Today we continue to explore the benefits of the NHS Pension Scheme on retirement and in particular the flexibility of the tax free lump sum.
There is a great deal of flexibility on how much tax free lump sum you can take. The main limiting factor is the HMRC rule that you cannot take more than 25% of the capitalised value of your pension (and all of your other pensions).
The Tax Free Lump Sum In The 1995 Section
Your normal, standard tax free lump sum is three times your annual pension (as explained in an earlier Learning Zone).
However you also have the option to commute more of your annual pension in return for a higher lump sum. You will receive an additional £12 of lump sum for every £1 of pension you give up.
In the vast majority of cases, the maximum tax free lump sum that you can take from the 1995 Section of the NHS Pension Scheme under current legislation is 5.36 times your annual pension.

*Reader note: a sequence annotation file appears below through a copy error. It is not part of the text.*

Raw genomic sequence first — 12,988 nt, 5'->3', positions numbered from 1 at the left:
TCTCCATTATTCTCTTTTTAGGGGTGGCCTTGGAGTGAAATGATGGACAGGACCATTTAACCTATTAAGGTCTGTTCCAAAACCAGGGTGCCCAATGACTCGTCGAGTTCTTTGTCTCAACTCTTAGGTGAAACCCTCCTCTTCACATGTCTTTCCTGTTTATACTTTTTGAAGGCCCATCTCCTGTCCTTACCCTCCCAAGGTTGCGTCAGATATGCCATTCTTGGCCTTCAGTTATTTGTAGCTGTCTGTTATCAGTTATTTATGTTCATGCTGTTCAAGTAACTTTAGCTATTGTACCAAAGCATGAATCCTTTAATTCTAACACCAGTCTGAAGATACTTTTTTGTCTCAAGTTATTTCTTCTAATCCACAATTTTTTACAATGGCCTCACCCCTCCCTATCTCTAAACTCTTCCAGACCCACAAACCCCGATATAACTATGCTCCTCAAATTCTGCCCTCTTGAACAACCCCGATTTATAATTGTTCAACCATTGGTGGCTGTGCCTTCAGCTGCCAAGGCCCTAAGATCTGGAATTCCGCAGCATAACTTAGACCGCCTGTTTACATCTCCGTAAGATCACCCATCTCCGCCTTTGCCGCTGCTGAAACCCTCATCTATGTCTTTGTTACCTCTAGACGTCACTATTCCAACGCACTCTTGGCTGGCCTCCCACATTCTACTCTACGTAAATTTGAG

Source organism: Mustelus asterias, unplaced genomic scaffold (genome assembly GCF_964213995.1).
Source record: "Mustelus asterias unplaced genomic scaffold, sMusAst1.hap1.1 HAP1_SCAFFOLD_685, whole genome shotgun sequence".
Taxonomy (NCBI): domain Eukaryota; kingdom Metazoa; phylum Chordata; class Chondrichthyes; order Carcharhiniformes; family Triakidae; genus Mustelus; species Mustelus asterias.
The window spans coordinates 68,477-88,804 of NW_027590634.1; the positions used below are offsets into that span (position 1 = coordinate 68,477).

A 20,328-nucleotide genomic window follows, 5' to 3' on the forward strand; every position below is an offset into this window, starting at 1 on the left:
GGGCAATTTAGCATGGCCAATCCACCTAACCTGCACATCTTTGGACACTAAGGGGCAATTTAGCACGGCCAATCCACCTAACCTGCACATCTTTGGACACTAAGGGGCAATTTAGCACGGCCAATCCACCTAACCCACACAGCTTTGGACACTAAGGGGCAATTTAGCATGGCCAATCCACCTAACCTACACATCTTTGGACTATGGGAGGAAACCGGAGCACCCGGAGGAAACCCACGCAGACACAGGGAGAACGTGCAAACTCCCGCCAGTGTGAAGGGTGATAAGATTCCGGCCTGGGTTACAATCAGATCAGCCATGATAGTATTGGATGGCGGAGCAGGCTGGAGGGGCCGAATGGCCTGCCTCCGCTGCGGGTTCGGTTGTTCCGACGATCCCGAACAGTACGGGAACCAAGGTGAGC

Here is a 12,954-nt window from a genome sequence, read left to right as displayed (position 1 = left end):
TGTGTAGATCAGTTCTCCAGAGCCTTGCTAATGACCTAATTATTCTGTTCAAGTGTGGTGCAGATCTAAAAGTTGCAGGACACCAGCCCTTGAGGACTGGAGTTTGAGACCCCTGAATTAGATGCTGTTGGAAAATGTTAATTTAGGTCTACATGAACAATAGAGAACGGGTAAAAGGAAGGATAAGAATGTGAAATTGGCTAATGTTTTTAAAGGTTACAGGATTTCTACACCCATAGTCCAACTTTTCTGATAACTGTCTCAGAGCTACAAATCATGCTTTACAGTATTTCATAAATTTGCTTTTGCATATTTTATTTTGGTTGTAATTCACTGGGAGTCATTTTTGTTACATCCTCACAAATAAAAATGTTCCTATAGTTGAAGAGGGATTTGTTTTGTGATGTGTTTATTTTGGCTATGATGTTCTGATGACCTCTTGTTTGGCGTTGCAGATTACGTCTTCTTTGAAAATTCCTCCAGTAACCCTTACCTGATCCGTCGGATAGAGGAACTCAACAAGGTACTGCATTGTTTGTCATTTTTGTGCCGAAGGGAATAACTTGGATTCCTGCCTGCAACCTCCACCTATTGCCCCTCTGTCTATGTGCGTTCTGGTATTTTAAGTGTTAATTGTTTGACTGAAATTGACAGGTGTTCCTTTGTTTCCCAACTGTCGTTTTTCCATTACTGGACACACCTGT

For example a doctor with a standard pension of £35,000 and a standard lump sum of £105,000 could potentially take a maximum lump sum of:
5.36 x £35,000 = £187,600
Therefore the doctor's pension would be reduced by (£187,600-£105,000)/12 = £6,883, making their new pension £28,117.
The Tax Free Lump Sum In The 2008 Section
In the 2008 Section, there is no automatic tax free lump sum. However you are able to commute some of your pension for lump sum if you so wish.
In the vast majority of cases, the maximum tax free lump sum that you can take from the 2008 Section of the NHS Pension Scheme under current legislation is 4.28 times your annual pension.
In the 2008 Section you HAVE to give up pension in order to receive a retirement tax free lump sum. As in the 1995 Section, you have to give up £1 of pension for every £12 of lump sum that you take.